CB: Anne Beates was the writer and creator of Square Pegs and was a former Saturday Night Live writer. She was the only person putting new wave music in a television series with Devo and a bunch of other bands. At the end of our tour, we were exhausted and just wanted to go home. We were in Washington D.C. and got a call from Anne from Judy Belushi’s house, her friend and widow of John Belushi and they were listening to The Waitresses. She said, “We need you on the pilot of our show and you have got to come right now. We decided to do it and flew to New York. When we arrived, the first thing Anne asked was, “Where are your instruments? How are you going to record the theme song?” We asked, “What theme song?” She replied, “The one you are going to write. I’ve got you booked at a recording studio tonight at 7 p.m. to record the theme song.” I whipped something up with the only guidance being that it had to include, “I hate to wear my glasses. I got to wear my glasses,” which referenced Sarah Jessica Parker’s character. We did our bit, and they flew us back. It was unexpected. We pulled it out of our hineys. It wound up making it in the show. Then later, the people at our label Polygram suggested that we do a full version of the theme song, which we did, recorded at Electric Lady Studios with co-producer Mike Frondelli.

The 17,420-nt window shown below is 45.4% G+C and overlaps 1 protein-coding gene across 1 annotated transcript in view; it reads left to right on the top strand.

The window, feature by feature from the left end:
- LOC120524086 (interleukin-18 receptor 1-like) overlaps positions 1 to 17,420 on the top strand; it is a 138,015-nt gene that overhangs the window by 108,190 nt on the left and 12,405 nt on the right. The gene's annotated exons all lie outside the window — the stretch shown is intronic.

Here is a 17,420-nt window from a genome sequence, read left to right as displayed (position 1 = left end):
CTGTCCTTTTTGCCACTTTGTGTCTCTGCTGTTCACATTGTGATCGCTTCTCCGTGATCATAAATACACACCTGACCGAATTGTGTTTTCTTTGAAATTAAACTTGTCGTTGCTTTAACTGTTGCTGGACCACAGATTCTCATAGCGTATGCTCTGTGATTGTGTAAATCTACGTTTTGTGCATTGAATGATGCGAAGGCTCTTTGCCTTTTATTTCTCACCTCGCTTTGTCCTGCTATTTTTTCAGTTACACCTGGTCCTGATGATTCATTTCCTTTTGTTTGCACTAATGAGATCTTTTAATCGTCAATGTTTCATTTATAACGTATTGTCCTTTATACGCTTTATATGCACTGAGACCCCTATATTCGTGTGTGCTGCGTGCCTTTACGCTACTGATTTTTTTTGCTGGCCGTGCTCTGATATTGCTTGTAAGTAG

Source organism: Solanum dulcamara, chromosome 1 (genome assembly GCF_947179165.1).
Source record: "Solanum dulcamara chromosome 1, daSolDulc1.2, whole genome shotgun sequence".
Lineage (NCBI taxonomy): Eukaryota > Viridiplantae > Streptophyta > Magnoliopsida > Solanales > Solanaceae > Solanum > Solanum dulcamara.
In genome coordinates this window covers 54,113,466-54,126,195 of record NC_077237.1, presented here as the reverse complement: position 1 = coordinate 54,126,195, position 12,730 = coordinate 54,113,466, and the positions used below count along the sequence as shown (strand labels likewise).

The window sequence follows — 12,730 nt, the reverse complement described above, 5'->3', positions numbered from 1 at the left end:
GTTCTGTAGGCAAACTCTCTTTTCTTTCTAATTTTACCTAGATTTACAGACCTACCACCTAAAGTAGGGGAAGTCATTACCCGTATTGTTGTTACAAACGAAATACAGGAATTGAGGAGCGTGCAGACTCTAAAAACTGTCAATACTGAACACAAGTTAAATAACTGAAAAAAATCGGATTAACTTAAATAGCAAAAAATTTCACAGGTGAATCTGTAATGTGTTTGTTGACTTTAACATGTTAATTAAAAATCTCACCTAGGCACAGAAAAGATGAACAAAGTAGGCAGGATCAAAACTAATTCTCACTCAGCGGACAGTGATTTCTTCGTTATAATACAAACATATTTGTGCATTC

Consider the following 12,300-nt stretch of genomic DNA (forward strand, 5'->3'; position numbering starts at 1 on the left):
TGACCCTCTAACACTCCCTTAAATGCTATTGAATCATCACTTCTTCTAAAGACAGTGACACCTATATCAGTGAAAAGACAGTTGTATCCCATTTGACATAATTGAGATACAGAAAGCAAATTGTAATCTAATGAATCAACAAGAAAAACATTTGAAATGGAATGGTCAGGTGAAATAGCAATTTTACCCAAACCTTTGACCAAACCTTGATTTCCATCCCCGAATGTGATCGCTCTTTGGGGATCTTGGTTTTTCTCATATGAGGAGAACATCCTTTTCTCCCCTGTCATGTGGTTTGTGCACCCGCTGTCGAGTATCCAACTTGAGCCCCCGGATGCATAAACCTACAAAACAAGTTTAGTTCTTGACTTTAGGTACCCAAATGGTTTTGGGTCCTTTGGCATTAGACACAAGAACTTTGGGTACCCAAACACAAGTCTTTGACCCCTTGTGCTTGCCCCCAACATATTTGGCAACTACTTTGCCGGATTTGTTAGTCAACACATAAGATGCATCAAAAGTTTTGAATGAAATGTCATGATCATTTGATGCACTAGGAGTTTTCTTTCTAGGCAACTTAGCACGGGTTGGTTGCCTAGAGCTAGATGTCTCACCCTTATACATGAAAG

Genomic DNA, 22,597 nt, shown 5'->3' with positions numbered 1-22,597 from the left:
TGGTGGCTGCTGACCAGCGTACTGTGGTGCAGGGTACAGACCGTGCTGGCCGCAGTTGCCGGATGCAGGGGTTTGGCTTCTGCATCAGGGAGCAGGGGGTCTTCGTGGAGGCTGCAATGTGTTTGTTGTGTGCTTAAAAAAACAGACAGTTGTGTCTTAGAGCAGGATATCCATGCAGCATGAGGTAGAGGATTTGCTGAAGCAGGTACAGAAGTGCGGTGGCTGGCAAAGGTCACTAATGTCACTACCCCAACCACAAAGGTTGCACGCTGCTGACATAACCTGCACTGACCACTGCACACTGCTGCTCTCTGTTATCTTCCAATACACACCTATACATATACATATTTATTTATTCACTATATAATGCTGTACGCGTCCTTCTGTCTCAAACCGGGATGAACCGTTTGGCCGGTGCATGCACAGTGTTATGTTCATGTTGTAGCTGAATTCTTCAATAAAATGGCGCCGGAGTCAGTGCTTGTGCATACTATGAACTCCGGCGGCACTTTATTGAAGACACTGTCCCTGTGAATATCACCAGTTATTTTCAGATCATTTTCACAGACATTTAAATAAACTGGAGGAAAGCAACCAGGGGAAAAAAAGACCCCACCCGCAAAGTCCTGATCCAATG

CBS promotional photo

CBS promotional photo

GM: What a story. Anne sounds like she was quite a character. My wife Donna and I enjoyed the SNL characters she created, Todd and Lisa Lupner played by Bill Murray and Gilda Radner. Anne is one of the over one hundred people we will be paying tribute to in our annual In Memoriam article at the end of the month. “Square Pegs” is a great opener for side two of the EP, which I bought for the opening number, the long 5:25 version of “Christmas Wrapping,” which celebrates its 40th anniversary this holiday season. Every time it comes on the radio at Christmas time, I am so happy to hear it.